In general, brighter is better, but brightness has a quality. As the intensity of light gets higher, the light can become blindingly bright. Manufacturers have made the brightest light at the center of the vertical column so that it's focused on the surgical field - a 6-inch to 11-inch area you control from within the sterile field - with less intensity toward the outside of the column, says Randy Tomaszewski, BSN, MBA, of Skytron Medical Equipment.
As important, say facility managers, is the maneuverability (or articulation) of the lights. "If the surgeon can't shine the light where he wants it," says Julie Macuch, RN, "nothing matters." She suggests you look for a light that can be moved in any direction and up or down, to accommodate varying surgeon height, as well as to bring the light closer or further from the surgical site. Other features to look at:
- Shadow control. A larger-diameter light face usually means better shadow control; the light is maintained on the surgical site even if part of the light is blocked by a surgeon's head or arm.
- Heat control. If the lights have halogen bulbs, they'll produce a lot of heat. The light design should channel the heat to the top of the light and ventilate it away from the surgeon and surgical site.
- Color. Look for a light head that filters infrared, which lets the light head cast white light - which lets the surgeon see tissue color as it really is in the patient (the infrared filter should fall between 3,800 and 4,400 Kelvin degrees).
Ms. Brunswick also points out that the bulbs should be easy to replace. In that vein, Mary Sartiano, RN, the manager of day surgery at Bardmoor Outpatient Surgery Center in Largo, Fla., says you should note the availability and cost of bulbs.
Check out the latest.
Several new technologies you may want to consider:
- Xenon or xenon-halogen bulbs. Xenon bulbs emit more light with less power than standard halogen bulbs: a 150-watt halogen might produce about 12,550 footcandles (135,000 lux), while a 70-watt xenon bulb produces nearly 15,000 footcandles (160,000 lux). In addition, halogen bulbs generally last 1,000 hours, and xenon bulbs last 5,000 hours (three years in a typical surgery setting). On the downside, xenon bulbs cost more, have a fire-up time of two minutes once they're turned on and need to cool between eight and 15 minutes after they're shut off before they can be turned on again. These last two factors can be problematic if you have to turn off your lights during surgery, which is often the case when a scope is in use.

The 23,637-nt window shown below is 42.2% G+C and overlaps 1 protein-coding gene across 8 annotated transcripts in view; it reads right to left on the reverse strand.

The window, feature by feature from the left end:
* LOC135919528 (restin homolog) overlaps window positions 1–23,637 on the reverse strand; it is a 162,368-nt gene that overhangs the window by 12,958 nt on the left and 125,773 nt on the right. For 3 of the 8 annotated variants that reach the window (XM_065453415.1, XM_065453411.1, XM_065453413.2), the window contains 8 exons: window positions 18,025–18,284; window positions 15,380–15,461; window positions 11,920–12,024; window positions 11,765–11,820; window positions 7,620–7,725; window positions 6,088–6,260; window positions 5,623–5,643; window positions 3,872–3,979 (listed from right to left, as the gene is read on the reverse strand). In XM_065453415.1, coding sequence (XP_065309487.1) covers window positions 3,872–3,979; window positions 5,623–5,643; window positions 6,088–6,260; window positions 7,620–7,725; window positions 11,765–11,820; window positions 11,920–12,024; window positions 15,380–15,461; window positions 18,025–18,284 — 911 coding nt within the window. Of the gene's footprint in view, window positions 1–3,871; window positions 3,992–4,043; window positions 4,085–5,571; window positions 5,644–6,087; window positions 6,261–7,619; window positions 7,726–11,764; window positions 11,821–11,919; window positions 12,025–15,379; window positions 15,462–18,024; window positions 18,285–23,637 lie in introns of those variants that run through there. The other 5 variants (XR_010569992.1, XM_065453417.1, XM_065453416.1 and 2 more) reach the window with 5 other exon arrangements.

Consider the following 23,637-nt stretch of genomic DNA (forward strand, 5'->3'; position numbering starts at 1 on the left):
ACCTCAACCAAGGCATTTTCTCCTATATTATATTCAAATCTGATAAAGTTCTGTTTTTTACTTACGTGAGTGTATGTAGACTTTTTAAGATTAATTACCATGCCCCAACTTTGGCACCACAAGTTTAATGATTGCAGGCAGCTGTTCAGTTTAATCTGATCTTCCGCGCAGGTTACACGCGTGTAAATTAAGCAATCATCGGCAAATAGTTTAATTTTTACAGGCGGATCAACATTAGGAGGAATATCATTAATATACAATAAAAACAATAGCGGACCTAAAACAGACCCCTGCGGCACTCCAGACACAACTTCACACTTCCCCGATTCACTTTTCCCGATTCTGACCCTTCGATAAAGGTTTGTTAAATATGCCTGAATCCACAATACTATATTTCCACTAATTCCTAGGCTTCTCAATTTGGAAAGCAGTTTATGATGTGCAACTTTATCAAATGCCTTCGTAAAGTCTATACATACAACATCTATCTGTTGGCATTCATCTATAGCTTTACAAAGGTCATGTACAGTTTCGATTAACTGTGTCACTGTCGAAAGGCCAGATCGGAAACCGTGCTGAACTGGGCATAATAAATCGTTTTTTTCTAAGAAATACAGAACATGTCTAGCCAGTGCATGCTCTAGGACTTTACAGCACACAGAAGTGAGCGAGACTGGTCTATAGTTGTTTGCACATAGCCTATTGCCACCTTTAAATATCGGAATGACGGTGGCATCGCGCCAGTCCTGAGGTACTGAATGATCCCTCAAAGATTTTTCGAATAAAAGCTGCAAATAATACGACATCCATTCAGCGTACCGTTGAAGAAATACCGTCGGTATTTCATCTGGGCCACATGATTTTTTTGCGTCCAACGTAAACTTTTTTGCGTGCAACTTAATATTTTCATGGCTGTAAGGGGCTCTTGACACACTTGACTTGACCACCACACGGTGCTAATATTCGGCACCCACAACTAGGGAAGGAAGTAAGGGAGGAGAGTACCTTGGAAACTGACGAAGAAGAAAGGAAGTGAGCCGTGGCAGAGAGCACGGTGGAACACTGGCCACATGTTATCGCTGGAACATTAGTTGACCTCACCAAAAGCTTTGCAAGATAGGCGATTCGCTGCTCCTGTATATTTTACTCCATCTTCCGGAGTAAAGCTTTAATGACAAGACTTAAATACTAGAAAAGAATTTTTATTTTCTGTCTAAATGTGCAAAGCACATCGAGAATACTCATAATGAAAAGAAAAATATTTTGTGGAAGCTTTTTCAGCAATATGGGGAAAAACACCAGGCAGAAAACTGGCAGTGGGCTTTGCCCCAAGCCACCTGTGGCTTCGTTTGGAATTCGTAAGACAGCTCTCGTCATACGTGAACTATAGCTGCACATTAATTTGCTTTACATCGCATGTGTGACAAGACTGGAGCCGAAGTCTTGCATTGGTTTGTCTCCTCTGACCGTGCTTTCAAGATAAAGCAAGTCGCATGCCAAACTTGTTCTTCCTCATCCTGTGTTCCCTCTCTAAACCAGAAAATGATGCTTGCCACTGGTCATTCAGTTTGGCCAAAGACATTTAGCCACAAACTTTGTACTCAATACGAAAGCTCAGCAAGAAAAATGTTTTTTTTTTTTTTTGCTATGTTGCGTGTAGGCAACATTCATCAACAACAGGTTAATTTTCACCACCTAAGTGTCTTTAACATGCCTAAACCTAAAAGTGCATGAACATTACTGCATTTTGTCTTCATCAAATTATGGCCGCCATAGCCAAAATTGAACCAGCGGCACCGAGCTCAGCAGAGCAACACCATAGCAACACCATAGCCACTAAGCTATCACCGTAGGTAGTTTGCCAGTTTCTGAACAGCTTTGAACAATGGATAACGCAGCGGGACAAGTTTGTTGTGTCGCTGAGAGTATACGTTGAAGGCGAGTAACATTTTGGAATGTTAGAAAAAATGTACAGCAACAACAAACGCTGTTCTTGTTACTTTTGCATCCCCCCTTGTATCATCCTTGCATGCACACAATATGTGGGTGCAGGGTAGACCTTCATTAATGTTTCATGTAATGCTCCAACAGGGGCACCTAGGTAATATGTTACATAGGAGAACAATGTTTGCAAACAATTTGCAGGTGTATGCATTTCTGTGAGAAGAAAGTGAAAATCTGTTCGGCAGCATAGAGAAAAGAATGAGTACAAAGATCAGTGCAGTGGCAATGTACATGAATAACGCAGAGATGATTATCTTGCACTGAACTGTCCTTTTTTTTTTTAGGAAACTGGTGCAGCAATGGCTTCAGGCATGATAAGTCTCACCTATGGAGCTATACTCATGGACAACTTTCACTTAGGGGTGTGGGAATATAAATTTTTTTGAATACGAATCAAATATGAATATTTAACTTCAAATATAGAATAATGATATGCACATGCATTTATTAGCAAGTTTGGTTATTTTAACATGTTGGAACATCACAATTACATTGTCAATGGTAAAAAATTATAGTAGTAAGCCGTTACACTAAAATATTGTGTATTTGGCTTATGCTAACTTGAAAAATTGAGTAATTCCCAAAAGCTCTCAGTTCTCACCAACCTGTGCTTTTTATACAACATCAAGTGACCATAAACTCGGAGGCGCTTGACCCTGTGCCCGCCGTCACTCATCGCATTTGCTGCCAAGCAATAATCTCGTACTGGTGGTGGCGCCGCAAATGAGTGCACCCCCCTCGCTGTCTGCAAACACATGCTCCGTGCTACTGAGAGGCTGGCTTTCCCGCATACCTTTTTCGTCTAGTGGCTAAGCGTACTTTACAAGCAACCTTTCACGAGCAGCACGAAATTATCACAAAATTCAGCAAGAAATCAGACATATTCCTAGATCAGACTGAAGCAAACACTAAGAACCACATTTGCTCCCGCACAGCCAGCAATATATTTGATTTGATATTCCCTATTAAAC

"The user has to learn a new protocol, timing the start-up of the lights prior to surgery. It doesn't pay to shut them off during a closed or minimally invasive procedure, so the light can just be turned against the wall. We believe the benefits outweigh the downside because it is a more efficient and cost-effective light," says Mike Troy, vice president of marketing and business development for Trumpf Medical Systems, which introduced the Xenion light in 2003.
- High-intensity LED lighting. These lights, which emit less heat, can produce about 3,700 footcandles (40,000 lux) to about 4,650 footcandles (50,000 lux). Improvements in the light head will let these produce the higher amounts of footcandles or lux needed for most surgeries, experts say.
Get the best price.
Don't hold yourself to a strict price standard, but do what you can to get the best price. "A good starting point is to call the manufacturers for list prices," says Ms. Procuniar "Nearly all companies will discount their list, and many have contracts with the GPOs. Also, many will sell you a demo set (which is what she bought) or refurbish your lighting."
In addition to the lights themselves, take installation costs into account. And don't forget to consider whether your ceiling is adequate to support a light.
"There's a wide range of prices," says Larry Debord, the vice president of sales and marketing at Medical Illumination International. "For example, does the light model come with everything you need except for the bolts you will put into the ceiling? On some, the mounting is separate. Is your facility ceiling adequate to support [the new lights]? Have a qualified mechanical contractor certify this."
Take your time with a lighting purchase decision, and think long-term, experts say. Your purchase decision will be more likely to pay off over time.